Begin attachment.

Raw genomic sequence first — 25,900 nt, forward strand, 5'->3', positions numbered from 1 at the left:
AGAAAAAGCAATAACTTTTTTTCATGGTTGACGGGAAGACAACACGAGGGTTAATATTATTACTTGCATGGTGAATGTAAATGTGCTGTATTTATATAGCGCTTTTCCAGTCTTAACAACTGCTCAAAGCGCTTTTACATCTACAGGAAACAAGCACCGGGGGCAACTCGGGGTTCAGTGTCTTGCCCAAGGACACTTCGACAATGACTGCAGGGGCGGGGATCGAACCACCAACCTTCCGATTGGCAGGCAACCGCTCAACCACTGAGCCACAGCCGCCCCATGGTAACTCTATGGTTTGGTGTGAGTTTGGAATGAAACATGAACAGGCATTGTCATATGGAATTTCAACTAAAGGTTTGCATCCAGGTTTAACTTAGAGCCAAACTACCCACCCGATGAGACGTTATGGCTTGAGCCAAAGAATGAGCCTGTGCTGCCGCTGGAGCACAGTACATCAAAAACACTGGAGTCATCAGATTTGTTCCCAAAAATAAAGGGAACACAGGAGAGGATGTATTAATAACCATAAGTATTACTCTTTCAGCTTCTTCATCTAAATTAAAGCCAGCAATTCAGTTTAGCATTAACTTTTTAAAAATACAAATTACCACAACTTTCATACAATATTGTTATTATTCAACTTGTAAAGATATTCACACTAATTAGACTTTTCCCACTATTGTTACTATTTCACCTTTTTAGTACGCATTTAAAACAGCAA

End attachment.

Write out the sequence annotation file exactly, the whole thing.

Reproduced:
Raw genomic sequence first — 25,900 nt, forward strand, 5'->3', positions numbered from 1 at the left:
AGAAAAAGCAATAACTTTTTTTCATGGTTGACGGGAAGACAACACGAGGGTTAATATTATTACTTGCATGGTGAATGTAAATGTGCTGTATTTATATAGCGCTTTTCCAGTCTTAACAACTGCTCAAAGCGCTTTTACATCTACAGGAAACAAGCACCGGGGGCAACTCGGGGTTCAGTGTCTTGCCCAAGGACACTTCGACAATGACTGCAGGGGCGGGGATCGAACCACCAACCTTCCGATTGGCAGGCAACCGCTCAACCACTGAGCCACAGCCGCCCCATGGTAACTCTATGGTTTGGTGTGAGTTTGGAATGAAACATGAACAGGCATTGTCATATGGAATTTCAACTAAAGGTTTGCATCCAGGTTTAACTTAGAGCCAAACTACCCACCCGATGAGACGTTATGGCTTGAGCCAAAGAATGAGCCTGTGCTGCCGCTGGAGCACAGTACATCAAAAACACTGGAGTCATCAGATTTGTTCCCAAAAATAAAGGGAACACAGGAGAGGATGTATTAATAACCATAAGTATTACTCTTTCAGCTTCTTCATCTAAATTAAAGCCAGCAATTCAGTTTAGCATTAACTTTTTAAAAATACAAATTACCACAACTTTCATACAATATTGTTATTATTCAACTTGTAAAGATATTCACACTAATTAGACTTTTCCCACTATTGTTACTATTTCACCTTTTTAGTACGCATTTAAAACAGCAA